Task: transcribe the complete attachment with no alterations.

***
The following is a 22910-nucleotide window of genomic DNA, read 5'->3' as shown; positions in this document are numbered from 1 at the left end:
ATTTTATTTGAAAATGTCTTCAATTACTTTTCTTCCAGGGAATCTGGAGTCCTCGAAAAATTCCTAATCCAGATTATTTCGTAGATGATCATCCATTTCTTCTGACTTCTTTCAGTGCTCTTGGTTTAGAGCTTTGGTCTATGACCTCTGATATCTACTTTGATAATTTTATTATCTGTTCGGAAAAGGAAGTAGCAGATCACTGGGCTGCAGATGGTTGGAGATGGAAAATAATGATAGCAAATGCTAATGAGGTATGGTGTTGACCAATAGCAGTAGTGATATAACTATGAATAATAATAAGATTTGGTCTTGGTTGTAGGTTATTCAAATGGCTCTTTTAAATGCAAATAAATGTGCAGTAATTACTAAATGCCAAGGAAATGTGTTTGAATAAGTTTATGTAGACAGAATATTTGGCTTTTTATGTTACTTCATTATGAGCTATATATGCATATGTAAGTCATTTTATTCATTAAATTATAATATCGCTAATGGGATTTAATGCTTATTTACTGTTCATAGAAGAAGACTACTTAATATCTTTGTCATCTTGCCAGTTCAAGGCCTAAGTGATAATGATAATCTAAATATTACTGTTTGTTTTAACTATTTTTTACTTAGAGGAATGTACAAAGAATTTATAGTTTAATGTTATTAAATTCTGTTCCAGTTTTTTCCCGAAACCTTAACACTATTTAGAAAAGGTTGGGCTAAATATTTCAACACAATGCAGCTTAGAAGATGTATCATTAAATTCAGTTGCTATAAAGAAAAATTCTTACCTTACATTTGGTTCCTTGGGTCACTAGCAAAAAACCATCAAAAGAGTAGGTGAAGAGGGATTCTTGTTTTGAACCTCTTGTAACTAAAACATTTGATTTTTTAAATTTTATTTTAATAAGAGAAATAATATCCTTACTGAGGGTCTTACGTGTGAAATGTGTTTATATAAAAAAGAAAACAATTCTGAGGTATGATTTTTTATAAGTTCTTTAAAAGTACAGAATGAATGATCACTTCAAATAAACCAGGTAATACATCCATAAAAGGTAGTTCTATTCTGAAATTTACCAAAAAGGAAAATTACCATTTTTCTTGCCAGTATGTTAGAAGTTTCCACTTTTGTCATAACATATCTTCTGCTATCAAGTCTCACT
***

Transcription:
The following is a 22910-nucleotide window of genomic DNA, read 5'->3' as shown; positions in this document are numbered from 1 at the left end:
ATTTTATTTGAAAATGTCTTCAATTACTTTTCTTCCAGGGAATCTGGAGTCCTCGAAAAATTCCTAATCCAGATTATTTCGTAGATGATCATCCATTTCTTCTGACTTCTTTCAGTGCTCTTGGTTTAGAGCTTTGGTCTATGACCTCTGATATCTACTTTGATAATTTTATTATCTGTTCGGAAAAGGAAGTAGCAGATCACTGGGCTGCAGATGGTTGGAGATGGAAAATAATGATAGCAAATGCTAATGAGGTATGGTGTTGACCAATAGCAGTAGTGATATAACTATGAATAATAATAAGATTTGGTCTTGGTTGTAGGTTATTCAAATGGCTCTTTTAAATGCAAATAAATGTGCAGTAATTACTAAATGCCAAGGAAATGTGTTTGAATAAGTTTATGTAGACAGAATATTTGGCTTTTTATGTTACTTCATTATGAGCTATATATGCATATGTAAGTCATTTTATTCATTAAATTATAATATCGCTAATGGGATTTAATGCTTATTTACTGTTCATAGAAGAAGACTACTTAATATCTTTGTCATCTTGCCAGTTCAAGGCCTAAGTGATAATGATAATCTAAATATTACTGTTTGTTTTAACTATTTTTTACTTAGAGGAATGTACAAAGAATTTATAGTTTAATGTTATTAAATTCTGTTCCAGTTTTTTCCCGAAACCTTAACACTATTTAGAAAAGGTTGGGCTAAATATTTCAACACAATGCAGCTTAGAAGATGTATCATTAAATTCAGTTGCTATAAAGAAAAATTCTTACCTTACATTTGGTTCCTTGGGTCACTAGCAAAAAACCATCAAAAGAGTAGGTGAAGAGGGATTCTTGTTTTGAACCTCTTGTAACTAAAACATTTGATTTTTTAAATTTTATTTTAATAAGAGAAATAATATCCTTACTGAGGGTCTTACGTGTGAAATGTGTTTATATAAAAAAGAAAACAATTCTGAGGTATGATTTTTTATAAGTTCTTTAAAAGTACAGAATGAATGATCACTTCAAATAAACCAGGTAATACATCCATAAAAGGTAGTTCTATTCTGAAATTTACCAAAAAGGAAAATTACCATTTTTCTTGCCAGTATGTTAGAAGTTTCCACTTTTGTCATAACATATCTTCTGCTATCAAGTCTCACT